Here is what the late Peter Copeland says about it in his posthumously
"Sometimes the binder has oozed so much that it sticks the oxide onto
the back of the next layer, and of course the oxide comes off and you
lose the recording. This would have happened even if you had tried a
straight playback. The only cure I know is to run from one reel to
another very slowly and at extremely high tension. The layers then
separate slowly and tangentially without damage to the oxide; but you
will need a specially-modified tape deck with servo control of
slowly-rotating spooling motors, and it may take a day or two for one
reel to unwind. Do this in a warm room to allow some of the stickiness
to dry immediately. We have a prototype machine (called “the Grandfather
Clock”), which supplies warm air to dry a few feet of tape as it crawls
from one reel to the other."
I had a slightly different understanding of "The Grandfather Clock" from
the late Peter Copeland. I recall him discussing it with me that it also
works for the double- and triple-play tapes that are sticking together.
On 12/7/2016 00:27, Corey Bailey wrote:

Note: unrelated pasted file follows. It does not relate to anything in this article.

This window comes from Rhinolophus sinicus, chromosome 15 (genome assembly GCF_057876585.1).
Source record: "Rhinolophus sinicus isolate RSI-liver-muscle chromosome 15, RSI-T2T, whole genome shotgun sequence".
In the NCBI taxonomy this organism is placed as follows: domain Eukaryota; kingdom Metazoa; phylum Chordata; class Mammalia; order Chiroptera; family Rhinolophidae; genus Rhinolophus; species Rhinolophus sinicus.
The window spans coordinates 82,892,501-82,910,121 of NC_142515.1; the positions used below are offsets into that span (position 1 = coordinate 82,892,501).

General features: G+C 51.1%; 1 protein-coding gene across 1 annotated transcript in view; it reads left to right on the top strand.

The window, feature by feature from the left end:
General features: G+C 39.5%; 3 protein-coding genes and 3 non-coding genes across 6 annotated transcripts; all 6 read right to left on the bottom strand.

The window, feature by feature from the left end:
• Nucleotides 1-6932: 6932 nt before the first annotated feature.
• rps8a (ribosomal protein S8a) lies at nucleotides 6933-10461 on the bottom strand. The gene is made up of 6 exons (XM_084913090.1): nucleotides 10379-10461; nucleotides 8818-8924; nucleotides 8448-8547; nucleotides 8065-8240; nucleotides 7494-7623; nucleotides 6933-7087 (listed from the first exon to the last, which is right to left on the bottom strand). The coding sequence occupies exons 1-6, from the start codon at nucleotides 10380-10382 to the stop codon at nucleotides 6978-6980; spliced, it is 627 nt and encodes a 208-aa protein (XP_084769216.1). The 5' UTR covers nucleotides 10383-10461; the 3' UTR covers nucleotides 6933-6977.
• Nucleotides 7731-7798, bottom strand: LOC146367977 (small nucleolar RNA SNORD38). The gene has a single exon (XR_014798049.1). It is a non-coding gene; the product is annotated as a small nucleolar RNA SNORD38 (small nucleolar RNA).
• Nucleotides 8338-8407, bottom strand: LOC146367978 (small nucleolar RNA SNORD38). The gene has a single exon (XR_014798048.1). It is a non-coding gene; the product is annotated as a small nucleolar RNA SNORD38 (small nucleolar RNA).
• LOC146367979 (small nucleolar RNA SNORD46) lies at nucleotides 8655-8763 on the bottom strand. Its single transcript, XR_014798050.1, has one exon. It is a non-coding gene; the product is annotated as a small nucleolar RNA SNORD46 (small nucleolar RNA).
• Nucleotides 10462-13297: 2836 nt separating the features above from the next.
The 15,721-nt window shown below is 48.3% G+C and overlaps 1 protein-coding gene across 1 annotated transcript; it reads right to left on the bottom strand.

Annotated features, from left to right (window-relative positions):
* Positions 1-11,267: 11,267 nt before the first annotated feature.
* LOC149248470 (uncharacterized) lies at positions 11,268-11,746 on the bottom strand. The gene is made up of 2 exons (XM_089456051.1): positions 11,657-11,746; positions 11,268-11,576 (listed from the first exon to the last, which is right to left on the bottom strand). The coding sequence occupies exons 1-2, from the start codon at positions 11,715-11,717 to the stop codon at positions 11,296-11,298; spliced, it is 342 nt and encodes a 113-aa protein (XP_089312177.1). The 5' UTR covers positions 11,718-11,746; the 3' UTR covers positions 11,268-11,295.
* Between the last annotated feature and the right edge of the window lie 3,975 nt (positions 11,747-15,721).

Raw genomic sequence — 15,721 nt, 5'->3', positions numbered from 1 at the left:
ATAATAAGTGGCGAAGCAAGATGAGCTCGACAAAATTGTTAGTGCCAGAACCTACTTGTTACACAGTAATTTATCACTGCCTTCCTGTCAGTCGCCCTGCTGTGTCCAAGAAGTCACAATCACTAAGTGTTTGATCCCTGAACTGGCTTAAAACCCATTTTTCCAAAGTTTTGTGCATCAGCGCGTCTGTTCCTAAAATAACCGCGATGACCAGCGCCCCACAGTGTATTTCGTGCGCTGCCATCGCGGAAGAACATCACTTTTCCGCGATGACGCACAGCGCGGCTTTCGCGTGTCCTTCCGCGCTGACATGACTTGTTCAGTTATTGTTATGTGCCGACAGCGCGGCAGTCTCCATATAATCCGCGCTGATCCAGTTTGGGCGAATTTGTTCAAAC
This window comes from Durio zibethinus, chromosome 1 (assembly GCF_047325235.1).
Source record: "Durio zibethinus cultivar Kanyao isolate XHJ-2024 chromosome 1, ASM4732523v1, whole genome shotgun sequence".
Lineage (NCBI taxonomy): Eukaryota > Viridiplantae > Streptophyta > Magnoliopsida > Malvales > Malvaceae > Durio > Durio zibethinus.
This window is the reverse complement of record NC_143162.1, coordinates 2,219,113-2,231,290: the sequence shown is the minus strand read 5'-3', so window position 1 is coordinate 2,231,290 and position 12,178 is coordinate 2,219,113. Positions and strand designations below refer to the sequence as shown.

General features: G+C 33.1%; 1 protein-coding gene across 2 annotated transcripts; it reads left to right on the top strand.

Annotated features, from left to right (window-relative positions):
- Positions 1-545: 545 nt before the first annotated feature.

> Hi All,
> The British Institute of Recorded Sound (part of the British Library)
> devised a clock-like mechanism to very slooowly unwind audio tapes that
> suffer from oxide flaking. The process apparently has some merit. I
> tried shuttling (running the shuttle function at a creep) a small reel
> of 1/4", AMPEX 456 that suffered from this problem and wasn't that
> successful. This was before I heard of the British Library's clock
> mechanism. So, apparently, the slower one can unwind the layers of a
> tape suffering from oxide flaking or shedding, the better. I have often
> wondered if applying a chemical would help this process. Where I had
> access to potential candidates for some experimentation, the corporate
> environment wouldn't allow it.
> As far as tape stocks suffering from oxide flaking or shedding:
> I have mostly run across the problem with AGFA, BASF and AMPEX stocks.
> Some early brands (mostly the cheaper ones as Richard pointed out) of